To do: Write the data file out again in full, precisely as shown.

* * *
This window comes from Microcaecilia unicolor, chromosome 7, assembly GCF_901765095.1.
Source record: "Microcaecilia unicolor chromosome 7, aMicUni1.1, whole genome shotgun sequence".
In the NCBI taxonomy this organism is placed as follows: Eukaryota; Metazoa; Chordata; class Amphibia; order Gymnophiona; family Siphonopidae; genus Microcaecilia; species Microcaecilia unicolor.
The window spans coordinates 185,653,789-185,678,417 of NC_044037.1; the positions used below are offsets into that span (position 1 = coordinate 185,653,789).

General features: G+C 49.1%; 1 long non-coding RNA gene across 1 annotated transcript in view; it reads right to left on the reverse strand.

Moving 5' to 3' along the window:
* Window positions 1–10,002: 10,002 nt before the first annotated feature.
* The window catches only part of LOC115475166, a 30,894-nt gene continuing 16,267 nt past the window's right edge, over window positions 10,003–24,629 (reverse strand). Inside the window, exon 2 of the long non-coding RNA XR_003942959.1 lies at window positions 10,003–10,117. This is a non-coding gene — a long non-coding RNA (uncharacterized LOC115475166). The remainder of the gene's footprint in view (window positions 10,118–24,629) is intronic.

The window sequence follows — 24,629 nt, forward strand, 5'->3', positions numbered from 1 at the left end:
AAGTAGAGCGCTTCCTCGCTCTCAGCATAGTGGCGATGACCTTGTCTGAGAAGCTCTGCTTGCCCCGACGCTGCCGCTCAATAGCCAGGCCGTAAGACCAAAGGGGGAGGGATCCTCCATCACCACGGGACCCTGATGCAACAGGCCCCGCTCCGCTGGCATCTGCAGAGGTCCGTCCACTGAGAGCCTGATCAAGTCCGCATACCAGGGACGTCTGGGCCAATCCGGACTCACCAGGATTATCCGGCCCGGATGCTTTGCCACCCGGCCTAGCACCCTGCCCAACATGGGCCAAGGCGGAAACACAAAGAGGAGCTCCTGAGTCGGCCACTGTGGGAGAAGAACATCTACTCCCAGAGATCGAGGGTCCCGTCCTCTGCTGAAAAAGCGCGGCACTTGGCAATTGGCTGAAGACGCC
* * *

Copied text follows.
This window comes from Microcaecilia unicolor, chromosome 7, assembly GCF_901765095.1.
Source record: "Microcaecilia unicolor chromosome 7, aMicUni1.1, whole genome shotgun sequence".
In the NCBI taxonomy this organism is placed as follows: Eukaryota; Metazoa; Chordata; class Amphibia; order Gymnophiona; family Siphonopidae; genus Microcaecilia; species Microcaecilia unicolor.
The window spans coordinates 185,653,789-185,678,417 of NC_044037.1; the positions used below are offsets into that span (position 1 = coordinate 185,653,789).

General features: G+C 49.1%; 1 long non-coding RNA gene across 1 annotated transcript in view; it reads right to left on the reverse strand.

Moving 5' to 3' along the window:
* Window positions 1–10,002: 10,002 nt before the first annotated feature.
* The window catches only part of LOC115475166, a 30,894-nt gene continuing 16,267 nt past the window's right edge, over window positions 10,003–24,629 (reverse strand). Inside the window, exon 2 of the long non-coding RNA XR_003942959.1 lies at window positions 10,003–10,117. This is a non-coding gene — a long non-coding RNA (uncharacterized LOC115475166). The remainder of the gene's footprint in view (window positions 10,118–24,629) is intronic.

The window sequence follows — 24,629 nt, forward strand, 5'->3', positions numbered from 1 at the left end:
AAGTAGAGCGCTTCCTCGCTCTCAGCATAGTGGCGATGACCTTGTCTGAGAAGCTCTGCTTGCCCCGACGCTGCCGCTCAATAGCCAGGCCGTAAGACCAAAGGGGGAGGGATCCTCCATCACCACGGGACCCTGATGCAACAGGCCCCGCTCCGCTGGCATCTGCAGAGGTCCGTCCACTGAGAGCCTGATCAAGTCCGCATACCAGGGACGTCTGGGCCAATCCGGACTCACCAGGATTATCCGGCCCGGATGCTTTGCCACCCGGCCTAGCACCCTGCCCAACATGGGCCAAGGCGGAAACACAAAGAGGAGCTCCTGAGTCGGCCACTGTGGGAGAAGAACATCTACTCCCAGAGATCGAGGGTCCCGTCCTCTGCTGAAAAAGCGCGGCACTTGGCAATTGGCTGAAGACGCC